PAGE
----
Adscend Media, LLC, which Facebook Security claims is an ad network "that is alleged to develop and encourage others to spread spam through misleading and deceptive tactics, including the one known as clickjacking."Yesterday Facebook and Washington State Attorney General Rob McKenna filed dual lawsuits against co-owners of
Clickjacking (a.k.a. likejacking) is a technique that tricks users into clicking on an invisible "Like" button. Naked Security's Graham Cluley explains that this button "follows their mouse across the screen, not realizing that they are recommending the webpage to all of their Facebook friends." It relies on a code hidden in links. It activates the Facebook "Like" function, dropping the spam onto the news feeds of the users' friends. The scam spreads as soon as the Facebook user clicks on a link. Facebook users who take the bait are lured to outside websites that ask them to submit personal information.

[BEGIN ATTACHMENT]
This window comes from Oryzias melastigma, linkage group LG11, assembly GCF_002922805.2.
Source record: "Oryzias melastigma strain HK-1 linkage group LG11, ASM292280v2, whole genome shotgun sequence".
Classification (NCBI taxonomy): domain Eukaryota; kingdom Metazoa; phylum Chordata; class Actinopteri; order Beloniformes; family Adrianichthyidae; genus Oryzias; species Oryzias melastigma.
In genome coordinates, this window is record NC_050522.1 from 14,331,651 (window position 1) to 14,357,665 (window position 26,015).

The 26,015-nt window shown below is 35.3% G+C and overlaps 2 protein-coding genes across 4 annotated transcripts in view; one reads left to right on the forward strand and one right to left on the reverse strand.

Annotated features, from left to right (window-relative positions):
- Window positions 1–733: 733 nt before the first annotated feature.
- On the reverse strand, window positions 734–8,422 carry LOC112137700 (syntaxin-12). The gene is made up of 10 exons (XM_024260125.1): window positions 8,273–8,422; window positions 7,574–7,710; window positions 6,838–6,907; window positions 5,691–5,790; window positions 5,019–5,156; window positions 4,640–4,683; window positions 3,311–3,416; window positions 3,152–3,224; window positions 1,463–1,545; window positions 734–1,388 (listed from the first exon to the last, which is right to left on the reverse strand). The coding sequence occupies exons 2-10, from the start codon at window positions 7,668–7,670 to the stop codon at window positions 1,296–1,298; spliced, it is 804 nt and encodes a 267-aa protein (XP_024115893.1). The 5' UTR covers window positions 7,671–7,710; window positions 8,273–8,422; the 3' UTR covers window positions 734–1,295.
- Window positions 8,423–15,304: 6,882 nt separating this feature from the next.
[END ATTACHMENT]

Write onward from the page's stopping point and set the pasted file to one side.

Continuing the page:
Interestingly, likejacking "takes advantage of a vulnerability in the browser that permits malicious actors to make the 'Like' button invisible," according to Facebook.
Previous Facebook scams like the Justin Bieber, abused dog and naked grandma attacks, have utilized browser vulnerability to infect users' Facebook accounts.
"The natural reaction is to wonder why anyone would click on these links," says Assistant Attorney General Paula Selis of the Consumer Protection High-Tech Unit. "But, unfortunately they do, and at one point Adscend spam lined the defendants' pockets with up to $1.2 million a month."